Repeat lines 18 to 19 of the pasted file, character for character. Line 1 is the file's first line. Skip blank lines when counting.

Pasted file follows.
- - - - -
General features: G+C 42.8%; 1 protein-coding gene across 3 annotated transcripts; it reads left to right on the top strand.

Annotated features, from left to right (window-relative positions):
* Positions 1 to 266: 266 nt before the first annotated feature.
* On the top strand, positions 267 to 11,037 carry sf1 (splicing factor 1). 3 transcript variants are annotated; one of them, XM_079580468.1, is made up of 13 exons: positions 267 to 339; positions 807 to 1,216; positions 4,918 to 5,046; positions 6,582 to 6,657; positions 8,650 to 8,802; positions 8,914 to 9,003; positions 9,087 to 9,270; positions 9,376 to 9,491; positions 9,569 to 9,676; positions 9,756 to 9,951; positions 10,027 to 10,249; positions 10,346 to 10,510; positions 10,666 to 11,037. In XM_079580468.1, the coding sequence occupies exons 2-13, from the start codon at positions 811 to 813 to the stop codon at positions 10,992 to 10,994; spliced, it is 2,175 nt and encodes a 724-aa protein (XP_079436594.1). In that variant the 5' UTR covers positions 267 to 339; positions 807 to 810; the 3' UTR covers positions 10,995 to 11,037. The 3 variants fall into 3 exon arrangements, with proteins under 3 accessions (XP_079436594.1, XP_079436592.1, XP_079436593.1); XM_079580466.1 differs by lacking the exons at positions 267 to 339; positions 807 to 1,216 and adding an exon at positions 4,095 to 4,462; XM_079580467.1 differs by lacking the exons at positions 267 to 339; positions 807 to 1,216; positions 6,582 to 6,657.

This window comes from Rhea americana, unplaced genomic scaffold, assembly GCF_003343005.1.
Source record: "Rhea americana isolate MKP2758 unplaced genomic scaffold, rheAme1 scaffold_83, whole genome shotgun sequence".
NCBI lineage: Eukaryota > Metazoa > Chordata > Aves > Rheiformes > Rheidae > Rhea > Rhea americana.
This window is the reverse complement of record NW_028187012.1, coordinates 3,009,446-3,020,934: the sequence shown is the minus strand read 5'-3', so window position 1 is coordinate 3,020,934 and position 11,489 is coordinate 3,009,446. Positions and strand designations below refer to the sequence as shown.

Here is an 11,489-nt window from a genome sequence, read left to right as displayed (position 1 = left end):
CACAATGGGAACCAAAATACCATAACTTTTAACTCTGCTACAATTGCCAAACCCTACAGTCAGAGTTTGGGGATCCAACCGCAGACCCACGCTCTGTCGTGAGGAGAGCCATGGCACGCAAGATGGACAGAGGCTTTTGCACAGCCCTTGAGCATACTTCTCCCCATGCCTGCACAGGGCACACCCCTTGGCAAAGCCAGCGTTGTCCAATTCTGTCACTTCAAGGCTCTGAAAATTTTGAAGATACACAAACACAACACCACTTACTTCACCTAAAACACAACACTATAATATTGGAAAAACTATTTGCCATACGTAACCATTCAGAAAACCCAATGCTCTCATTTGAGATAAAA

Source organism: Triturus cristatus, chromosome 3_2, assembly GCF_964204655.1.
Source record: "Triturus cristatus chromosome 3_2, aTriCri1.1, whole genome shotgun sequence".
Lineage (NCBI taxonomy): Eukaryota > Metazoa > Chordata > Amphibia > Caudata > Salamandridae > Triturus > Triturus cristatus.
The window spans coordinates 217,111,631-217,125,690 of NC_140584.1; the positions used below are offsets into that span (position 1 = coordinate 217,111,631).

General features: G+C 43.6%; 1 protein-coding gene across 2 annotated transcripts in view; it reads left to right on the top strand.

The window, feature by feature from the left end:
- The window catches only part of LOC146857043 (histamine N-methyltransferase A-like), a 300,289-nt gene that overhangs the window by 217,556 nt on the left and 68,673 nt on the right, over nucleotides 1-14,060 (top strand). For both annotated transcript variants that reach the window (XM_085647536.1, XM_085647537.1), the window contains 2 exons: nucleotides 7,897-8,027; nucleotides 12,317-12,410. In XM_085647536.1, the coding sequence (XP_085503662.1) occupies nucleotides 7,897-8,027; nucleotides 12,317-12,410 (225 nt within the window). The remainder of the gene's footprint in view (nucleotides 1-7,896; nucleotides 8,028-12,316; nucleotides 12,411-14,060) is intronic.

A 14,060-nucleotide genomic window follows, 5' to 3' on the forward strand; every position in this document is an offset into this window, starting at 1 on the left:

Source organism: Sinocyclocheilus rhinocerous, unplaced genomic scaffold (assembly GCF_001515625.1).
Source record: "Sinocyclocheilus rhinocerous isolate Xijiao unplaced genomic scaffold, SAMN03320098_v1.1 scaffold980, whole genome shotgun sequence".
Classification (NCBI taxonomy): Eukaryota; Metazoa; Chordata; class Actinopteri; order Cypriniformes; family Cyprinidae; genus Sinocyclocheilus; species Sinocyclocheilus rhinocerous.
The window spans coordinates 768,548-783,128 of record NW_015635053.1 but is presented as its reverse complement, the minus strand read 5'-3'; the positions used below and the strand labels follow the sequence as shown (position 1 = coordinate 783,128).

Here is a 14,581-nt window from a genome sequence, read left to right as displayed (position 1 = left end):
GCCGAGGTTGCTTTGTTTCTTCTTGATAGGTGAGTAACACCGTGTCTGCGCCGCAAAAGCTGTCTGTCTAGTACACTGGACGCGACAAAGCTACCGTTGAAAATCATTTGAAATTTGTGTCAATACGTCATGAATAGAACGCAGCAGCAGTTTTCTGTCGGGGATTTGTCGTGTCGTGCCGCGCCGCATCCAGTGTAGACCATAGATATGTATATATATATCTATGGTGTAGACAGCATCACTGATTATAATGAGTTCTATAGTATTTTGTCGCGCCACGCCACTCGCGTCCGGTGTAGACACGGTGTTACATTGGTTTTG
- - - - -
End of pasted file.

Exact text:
A 14,060-nucleotide genomic window follows, 5' to 3' on the forward strand; every position in this document is an offset into this window, starting at 1 on the left:

Source organism: Sinocyclocheilus rhinocerous, unplaced genomic scaffold (assembly GCF_001515625.1).